The early registration deadline for Commodity Classic is Jan. 20. Growers and other attendees registering by that date can save up to $50 on their attendance fees for the convention, which is set for Feb. 28 to March 2 in Kissimmee, Fla. The 2013 Classic will again bring together wheat, corn, soybean and sorghum farmers for a wide variety of educational sessions, networking opportunities and a trade show with more than 1,000 booths displaying the newest technology, equipment, ideas and innovations in agriculture. Classic is NAWG’s annual meeting, and all NAWG policy committees will also meet in conjunction with the events. Details about attending Classic are online at www.commodityclassic.com. More about NAWG’s meetings at Classic is at http://www.wheatworld.org/meetings-events/commodity-classic/.
Grain Groups Celebrate Folic Acid Fortification to Prevent Birth Defects
Grain farmers and grain groups are celebrating National Birth Defects Prevention Month and the 15th anniversary of grain millers fortifying grains with folic acid to help prevent neural tube birth defects in the United States. Enriched grains like white bread, tortillas, cereal and pasta are the top source of folic acid in the diets of most Americans. Since the FDA required fortification of enriched grains with folic acid in 1998, the number of babies born in the U.S. with neural-tube birth defects has declined by approximately one-third. This success led the U.S. Centers for Disease Control (CDC) to recently name folic acid fortification of enriched grains as one of the top 10 public health achievements of the first decade of the 21st century. More about folic acid enrichment is available from the Grain Foods Foundation at http://www.gowiththegrain.org/nutrition/enriched-grains.php. More about this month’s educational activities is at http://www.nbdpn.org/bdpm2013.php.
USDA Seeks Young Farmer and Rancher Advisory Committee Nominations
USDA is seeking nominations for its Advisory Committee on Beginning Farmers and Ranchers, due to the Department by Jan. 16. This Committee advises the Secretary of Agriculture on matters broadly affecting new farmers and ranchers and puts forward recommendations for activities that would help that population. Organizations or individuals can nominate potential members. Nomination packages should include a nomination form along with a cover letter or resume that documents the nominee’s background and experience. Nomination forms are available online at http://www.ocio.usda.gov/sites/default/files/docs/2012/AD-755_Master_2012_508%20Ver.pdf.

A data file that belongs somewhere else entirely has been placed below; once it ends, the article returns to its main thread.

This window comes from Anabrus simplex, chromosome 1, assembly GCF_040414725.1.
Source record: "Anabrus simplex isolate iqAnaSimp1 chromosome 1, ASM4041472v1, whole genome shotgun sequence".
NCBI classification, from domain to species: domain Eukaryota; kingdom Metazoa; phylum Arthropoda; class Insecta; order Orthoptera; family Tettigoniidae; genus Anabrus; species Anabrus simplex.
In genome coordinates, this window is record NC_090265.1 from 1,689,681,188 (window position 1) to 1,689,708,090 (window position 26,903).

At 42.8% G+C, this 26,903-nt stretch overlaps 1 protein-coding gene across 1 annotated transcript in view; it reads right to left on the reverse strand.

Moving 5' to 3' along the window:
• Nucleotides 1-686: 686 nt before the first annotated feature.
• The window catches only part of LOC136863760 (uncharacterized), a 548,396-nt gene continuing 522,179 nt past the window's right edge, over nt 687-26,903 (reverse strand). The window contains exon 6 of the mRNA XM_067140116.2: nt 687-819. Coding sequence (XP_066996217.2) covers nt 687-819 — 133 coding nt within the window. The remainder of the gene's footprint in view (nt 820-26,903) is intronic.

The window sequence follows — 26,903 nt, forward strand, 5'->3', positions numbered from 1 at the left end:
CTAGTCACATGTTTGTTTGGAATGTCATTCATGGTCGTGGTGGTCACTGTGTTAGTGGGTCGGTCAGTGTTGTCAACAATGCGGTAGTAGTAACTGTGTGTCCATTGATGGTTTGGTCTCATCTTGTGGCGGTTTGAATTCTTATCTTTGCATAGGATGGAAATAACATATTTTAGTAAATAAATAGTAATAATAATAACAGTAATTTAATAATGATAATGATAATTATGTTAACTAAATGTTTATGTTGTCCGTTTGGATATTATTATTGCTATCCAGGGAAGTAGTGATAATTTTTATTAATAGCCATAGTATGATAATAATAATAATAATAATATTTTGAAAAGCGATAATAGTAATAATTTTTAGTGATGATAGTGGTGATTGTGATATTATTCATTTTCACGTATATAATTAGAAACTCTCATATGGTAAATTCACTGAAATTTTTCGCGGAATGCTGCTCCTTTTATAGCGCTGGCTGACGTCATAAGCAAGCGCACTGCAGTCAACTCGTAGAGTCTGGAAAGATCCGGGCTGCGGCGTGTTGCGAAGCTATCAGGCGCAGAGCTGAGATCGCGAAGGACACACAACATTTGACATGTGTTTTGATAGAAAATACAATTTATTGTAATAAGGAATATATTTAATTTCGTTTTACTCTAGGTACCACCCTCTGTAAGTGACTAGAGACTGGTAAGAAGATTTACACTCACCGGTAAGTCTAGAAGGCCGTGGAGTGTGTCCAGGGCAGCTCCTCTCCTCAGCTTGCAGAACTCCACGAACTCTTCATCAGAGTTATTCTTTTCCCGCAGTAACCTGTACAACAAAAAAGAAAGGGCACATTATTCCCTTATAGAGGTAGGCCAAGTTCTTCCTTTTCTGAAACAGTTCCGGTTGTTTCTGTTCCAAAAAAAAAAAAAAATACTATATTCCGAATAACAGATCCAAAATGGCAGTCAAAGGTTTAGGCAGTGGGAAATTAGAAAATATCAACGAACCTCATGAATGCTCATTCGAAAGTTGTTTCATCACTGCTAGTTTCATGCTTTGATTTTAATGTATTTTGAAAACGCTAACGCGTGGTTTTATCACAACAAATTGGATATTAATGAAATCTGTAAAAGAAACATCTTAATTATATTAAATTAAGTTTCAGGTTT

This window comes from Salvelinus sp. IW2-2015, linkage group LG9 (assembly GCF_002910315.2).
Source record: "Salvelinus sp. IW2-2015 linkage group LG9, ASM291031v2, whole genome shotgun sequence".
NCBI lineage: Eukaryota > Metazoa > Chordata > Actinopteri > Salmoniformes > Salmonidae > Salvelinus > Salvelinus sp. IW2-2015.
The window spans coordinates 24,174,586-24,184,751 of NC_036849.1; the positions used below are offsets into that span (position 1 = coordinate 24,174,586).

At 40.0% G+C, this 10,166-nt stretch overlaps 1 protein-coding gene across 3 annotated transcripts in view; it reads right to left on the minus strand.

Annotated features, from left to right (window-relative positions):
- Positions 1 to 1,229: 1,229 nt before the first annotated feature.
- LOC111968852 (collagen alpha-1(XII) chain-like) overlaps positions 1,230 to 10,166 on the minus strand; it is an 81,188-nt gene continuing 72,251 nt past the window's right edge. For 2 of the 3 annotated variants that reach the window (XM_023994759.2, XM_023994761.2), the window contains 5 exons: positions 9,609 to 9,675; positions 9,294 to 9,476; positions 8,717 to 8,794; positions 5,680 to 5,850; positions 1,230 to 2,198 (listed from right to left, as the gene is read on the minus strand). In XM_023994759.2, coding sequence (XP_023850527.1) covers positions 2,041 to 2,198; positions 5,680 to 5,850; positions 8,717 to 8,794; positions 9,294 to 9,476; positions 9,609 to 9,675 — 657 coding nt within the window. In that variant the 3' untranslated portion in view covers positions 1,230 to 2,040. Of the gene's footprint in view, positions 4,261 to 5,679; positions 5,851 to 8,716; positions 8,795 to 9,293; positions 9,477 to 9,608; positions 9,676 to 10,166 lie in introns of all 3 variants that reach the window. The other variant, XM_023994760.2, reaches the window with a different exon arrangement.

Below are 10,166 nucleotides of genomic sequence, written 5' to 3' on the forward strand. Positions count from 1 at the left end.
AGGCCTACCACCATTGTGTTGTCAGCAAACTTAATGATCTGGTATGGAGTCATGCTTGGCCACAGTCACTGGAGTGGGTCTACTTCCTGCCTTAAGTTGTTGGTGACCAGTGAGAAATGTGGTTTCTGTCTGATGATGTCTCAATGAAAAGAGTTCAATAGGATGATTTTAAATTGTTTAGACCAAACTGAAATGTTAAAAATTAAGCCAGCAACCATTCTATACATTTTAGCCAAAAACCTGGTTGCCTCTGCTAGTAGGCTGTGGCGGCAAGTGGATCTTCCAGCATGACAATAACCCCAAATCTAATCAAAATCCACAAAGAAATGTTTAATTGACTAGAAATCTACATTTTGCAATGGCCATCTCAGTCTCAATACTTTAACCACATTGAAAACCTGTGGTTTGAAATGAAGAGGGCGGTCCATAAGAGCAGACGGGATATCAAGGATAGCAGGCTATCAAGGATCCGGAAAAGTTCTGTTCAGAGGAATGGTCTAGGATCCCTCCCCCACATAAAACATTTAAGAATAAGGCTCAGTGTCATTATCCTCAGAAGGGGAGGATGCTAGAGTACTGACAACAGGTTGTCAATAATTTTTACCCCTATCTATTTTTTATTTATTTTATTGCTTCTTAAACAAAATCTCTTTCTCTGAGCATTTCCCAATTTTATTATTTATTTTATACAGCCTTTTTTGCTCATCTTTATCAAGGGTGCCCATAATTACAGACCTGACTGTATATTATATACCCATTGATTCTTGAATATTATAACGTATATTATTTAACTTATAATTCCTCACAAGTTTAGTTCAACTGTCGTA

Extra Credit: Challenge Yourself to Engage in Consumer Dialogues in 2013
As Americans make New Year’s resolutions for 2013, the U.S. Farmers and Ranchers Alliance is encouraging farmers and ranchers to place engaging consumer audiences about today’s agriculture at the top of their lists. USFRA research has found that 27 percent of Americans admit they often are confused about the food they are purchasing. Three in five Americans would like to know more about how food is grown and raised, but don’t feel they have the time or money to make it a priority. The coalition, of which NAWG is a member, suggests learning more about food and ag hot topics in the media (sign up at www.fooddialogues.com/user/register for alerts); using language about food that consumers understand; seeking training about starting conversations; and responding to misinformation. Many more tools to help individuals become involved – including research about consumer perceptions and information about making complicated ag topics easier to understand – are at www.fooddialogues.com.